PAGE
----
are descendents of Israel, and that would prove that the Book of
Mormon is not a history of the American Indian.
Meanwhile, during the 1850-60's when the Timpanogos refused to assimilate into Mormon culture, the Mormons’ response was to 'get rid' of them. (See Doctrine of Discovery) The underlying cause of the Christian mind-set begins before Columbus arrived in the Americas, Christian Monarchs decreed that anyone who did not believe in the God of the Bible, or that Jesus Christ was the true Messiah, were deemed "heathens," "infidels" and "savages". Christians were then entitled to commit all manner of depredations upon them. Indeed America was founded upon Christian principals; there was no separation of church and state by those who drew their power from Old Testament-inspired Manifest Destiny, saying: "This is the land promised by the Eternal Father to the Faithful, since we are commanded by God in the Holy Scriptures to take it from them, being idolaters, by reason of their idolatry and sin, to put them all to the knife, leaving no living thing save maidens and children, their cities robbed and sacked, their walls and houses leveled to the earth." - Steven T. Newcomb Indigenous Law Institute and author of "Pagans in the Promised Land."
On April 21, 1866, Mormon residents of Circleville, Utah captured 26 peaceful
Indians and locked them up in the meeting house. On the evening of
the following day some of the Indians were able to cut themselves
loose from their bindings and make a break. In the excitement, two
Indians trying to free themselves were shot and killed by the
guards. The remainder of the Indians were then taken to a potato
cellar and imprisoned there. The captured Indians knew they were
going to be killed. They could feel it. The settlers had another
meeting and it was decided among them to kill the remaining captured
Indian people. One by one they were led out of the cellar, 24 in
all—women, men, and children—and one by one their throats were cut
ear to ear and their bodies held to the ground until they bled to
death. Two young boys and one girl, seven or eight years of age,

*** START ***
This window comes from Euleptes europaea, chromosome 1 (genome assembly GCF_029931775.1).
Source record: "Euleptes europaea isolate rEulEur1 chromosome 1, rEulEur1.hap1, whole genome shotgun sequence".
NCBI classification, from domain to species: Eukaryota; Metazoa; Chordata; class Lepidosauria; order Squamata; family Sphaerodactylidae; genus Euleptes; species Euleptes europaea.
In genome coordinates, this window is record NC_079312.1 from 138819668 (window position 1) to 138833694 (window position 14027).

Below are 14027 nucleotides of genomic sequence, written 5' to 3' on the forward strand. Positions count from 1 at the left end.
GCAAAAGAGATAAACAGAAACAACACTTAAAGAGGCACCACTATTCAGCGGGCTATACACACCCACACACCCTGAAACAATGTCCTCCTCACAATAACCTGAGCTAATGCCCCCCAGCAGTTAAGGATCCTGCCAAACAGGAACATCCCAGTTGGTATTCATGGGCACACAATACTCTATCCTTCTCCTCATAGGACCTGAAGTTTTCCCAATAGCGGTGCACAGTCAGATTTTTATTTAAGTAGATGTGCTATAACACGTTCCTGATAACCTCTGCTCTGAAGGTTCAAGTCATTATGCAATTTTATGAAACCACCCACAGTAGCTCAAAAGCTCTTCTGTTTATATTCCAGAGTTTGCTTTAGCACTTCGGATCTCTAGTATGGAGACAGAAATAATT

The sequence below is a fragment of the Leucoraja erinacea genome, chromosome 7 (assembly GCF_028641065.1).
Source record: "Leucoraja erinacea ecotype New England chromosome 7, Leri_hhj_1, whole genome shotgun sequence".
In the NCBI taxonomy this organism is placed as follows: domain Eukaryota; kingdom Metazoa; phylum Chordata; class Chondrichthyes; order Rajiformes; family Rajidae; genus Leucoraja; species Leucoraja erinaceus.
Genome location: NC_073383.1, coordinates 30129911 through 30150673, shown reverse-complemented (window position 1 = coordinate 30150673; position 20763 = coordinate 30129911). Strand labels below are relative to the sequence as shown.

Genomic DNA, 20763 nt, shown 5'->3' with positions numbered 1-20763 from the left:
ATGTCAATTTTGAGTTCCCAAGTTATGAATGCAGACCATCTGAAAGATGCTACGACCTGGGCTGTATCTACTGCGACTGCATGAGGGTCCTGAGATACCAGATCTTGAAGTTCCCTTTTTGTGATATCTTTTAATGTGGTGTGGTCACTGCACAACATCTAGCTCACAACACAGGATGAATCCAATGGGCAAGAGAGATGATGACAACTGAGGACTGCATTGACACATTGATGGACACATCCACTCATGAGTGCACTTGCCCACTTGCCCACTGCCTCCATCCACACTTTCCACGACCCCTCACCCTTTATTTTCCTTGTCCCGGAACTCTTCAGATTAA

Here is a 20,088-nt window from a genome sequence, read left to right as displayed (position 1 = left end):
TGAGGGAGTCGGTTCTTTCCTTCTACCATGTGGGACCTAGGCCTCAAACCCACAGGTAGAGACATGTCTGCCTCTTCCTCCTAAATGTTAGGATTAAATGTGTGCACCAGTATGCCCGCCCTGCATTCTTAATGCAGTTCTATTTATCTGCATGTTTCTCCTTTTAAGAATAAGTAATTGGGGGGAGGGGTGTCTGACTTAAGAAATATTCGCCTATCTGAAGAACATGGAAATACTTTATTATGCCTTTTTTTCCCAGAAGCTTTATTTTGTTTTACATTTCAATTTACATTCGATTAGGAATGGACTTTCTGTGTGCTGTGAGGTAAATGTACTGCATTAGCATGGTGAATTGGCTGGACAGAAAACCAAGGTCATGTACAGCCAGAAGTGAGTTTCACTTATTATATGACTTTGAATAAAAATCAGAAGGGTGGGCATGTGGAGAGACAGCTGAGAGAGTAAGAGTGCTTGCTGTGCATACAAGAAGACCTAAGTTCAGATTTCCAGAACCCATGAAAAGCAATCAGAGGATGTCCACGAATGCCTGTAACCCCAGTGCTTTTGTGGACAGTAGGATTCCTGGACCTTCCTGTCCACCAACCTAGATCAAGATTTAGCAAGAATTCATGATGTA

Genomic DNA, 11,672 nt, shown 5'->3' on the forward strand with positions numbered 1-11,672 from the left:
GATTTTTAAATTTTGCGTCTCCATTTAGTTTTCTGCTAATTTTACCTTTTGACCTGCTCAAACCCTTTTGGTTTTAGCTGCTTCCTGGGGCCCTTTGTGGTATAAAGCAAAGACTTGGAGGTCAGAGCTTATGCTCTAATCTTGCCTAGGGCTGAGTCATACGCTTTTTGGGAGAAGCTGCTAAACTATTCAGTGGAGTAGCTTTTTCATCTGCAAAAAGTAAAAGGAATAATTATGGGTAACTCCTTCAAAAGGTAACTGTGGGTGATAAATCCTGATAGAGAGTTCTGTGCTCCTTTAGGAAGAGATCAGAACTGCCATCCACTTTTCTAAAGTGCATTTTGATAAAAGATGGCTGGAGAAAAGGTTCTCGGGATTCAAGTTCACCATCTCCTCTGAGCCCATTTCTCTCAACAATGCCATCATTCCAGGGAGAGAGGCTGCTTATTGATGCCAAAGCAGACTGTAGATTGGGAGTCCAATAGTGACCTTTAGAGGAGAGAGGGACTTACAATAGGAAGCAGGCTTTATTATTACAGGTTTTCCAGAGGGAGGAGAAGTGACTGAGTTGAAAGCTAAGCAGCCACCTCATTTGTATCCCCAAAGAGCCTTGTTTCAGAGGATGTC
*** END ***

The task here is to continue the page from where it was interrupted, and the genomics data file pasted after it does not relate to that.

feeling the horror, decided to try to make their escape. When the
door was opened for the next victim, the three made a break, forced
their way past the guards and ran. The guards fired several shots at
the three but were unable to hit them. One was shot in the side but
the bullet barely grazed his rib—not enough to stop him. All of the
Paiute males, five women, and two older children were killed. (See
Circleville Massacre here)
As we can see the Black Hawk War was not a single event, nor did a single event ignite the war as Mormon scholars would have us believe.
Mormon leader Brigham Young famously said "It's CHEAPER to feed them than to fight them." One can only imagine the cost of feeding some 70,000 people. He also told the Denver Rocky Mountain News paper "you can get rid of more Indians with a sack of flour than a keg of powder." Illa Chivers told the story of her grandfather putting on a leather glove and passing his hand through Mormon flour finding it had ground glass in it.
Brigham Young repeatedly admonished his followers to "Treat them kindly, and treat them as Indians, and not as your equals." (See Brigham Young Discourses) How much Brigham Young spent on 'flour' for Indians is anyone's guess, but the costs of doing war is clearly spelled out in a 250 page document I found in MT. Pleasant titled "Memorial of the Legislative Assembly of Utah" which was prepared by the Legislature of Utah in 1873 and sent to the United States Congress. It is a bill which Congress awarded reimbursement of one and a half million dollars for expenses incurred by Brigham Young's private militia, the Nauvoo Legion, for removal of the Indian population in Utah territory between the years 1865 and 1873. Putting that into perspective, a million and half dollars in 1873 would be somewhere around $30 million today.
On June 26th, 1866, Mountain, was
wounded in battle at Diamond Fork above Spanish Fork. Mountain and
his warriors had taken some 30 head of cattle from Mapleton, but
were caught. The battle resulted in six deaths—two whites and four
Timpanogos. This battle was a significant win for the Mormons, as it was
the first time they had prevailed and recovered much of their
cattle. According to a Springville account, Black Hawk was shot by